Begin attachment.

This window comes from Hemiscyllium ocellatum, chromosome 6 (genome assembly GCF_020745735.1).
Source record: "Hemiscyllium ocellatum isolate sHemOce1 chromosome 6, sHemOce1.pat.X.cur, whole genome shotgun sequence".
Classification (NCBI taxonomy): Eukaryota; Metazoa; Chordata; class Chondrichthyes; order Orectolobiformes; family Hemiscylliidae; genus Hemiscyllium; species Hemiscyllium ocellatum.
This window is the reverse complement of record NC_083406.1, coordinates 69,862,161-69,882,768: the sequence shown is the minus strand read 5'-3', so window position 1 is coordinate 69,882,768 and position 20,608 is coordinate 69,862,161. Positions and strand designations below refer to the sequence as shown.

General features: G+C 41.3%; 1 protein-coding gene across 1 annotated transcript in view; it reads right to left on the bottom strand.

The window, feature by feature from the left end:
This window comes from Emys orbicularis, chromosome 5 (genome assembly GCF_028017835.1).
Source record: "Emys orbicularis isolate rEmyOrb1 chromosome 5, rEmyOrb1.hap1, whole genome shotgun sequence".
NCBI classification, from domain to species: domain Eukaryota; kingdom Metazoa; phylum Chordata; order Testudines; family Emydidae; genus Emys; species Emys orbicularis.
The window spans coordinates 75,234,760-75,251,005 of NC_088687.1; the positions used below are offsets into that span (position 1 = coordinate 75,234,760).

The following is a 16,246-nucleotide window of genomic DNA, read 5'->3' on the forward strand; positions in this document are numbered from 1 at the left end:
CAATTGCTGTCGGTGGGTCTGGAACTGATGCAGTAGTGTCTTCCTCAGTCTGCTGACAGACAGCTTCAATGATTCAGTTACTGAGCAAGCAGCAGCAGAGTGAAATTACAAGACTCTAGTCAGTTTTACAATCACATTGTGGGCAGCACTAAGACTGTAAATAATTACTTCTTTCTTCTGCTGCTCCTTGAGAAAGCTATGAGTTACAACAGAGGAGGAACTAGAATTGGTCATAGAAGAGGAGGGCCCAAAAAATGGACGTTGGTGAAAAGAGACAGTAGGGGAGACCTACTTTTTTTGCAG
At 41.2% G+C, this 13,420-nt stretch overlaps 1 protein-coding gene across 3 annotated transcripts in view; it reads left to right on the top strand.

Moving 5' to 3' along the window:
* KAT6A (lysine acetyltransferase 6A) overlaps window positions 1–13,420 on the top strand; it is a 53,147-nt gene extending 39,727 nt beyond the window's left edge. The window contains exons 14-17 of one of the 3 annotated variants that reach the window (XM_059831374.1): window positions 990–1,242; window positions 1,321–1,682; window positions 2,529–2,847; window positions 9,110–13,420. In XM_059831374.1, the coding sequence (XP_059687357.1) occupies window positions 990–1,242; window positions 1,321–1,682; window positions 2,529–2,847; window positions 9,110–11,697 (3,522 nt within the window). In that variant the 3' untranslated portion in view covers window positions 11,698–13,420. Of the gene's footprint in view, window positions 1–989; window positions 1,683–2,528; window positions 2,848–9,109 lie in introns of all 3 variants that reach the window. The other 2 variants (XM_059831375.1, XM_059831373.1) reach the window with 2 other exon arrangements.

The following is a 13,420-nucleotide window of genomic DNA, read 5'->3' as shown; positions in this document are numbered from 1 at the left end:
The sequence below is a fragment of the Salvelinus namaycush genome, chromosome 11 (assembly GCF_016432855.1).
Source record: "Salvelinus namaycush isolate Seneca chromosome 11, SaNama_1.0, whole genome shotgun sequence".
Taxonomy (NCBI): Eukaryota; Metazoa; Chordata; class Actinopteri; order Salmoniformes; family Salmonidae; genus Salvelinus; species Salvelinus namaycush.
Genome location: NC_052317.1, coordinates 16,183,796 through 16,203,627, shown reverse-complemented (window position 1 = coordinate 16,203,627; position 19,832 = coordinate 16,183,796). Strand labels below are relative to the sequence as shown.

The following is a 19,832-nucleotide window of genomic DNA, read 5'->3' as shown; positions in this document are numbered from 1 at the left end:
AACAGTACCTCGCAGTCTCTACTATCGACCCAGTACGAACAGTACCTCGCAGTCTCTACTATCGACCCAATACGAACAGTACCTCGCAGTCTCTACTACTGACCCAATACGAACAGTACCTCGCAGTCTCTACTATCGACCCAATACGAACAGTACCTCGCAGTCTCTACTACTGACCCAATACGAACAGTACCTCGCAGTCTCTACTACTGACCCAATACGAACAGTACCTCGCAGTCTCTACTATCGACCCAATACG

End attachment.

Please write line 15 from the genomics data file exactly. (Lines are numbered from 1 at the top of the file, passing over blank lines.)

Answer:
* KAT6A (lysine acetyltransferase 6A) overlaps window positions 1–13,420 on the top strand; it is a 53,147-nt gene extending 39,727 nt beyond the window's left edge. The window contains exons 14-17 of one of the 3 annotated variants that reach the window (XM_059831374.1): window positions 990–1,242; window positions 1,321–1,682; window positions 2,529–2,847; window positions 9,110–13,420. In XM_059831374.1, the coding sequence (XP_059687357.1) occupies window positions 990–1,242; window positions 1,321–1,682; window positions 2,529–2,847; window positions 9,110–11,697 (3,522 nt within the window). In that variant the 3' untranslated portion in view covers window positions 11,698–13,420. Of the gene's footprint in view, window positions 1–989; window positions 1,683–2,528; window positions 2,848–9,109 lie in introns of all 3 variants that reach the window. The other 2 variants (XM_059831375.1, XM_059831373.1) reach the window with 2 other exon arrangements.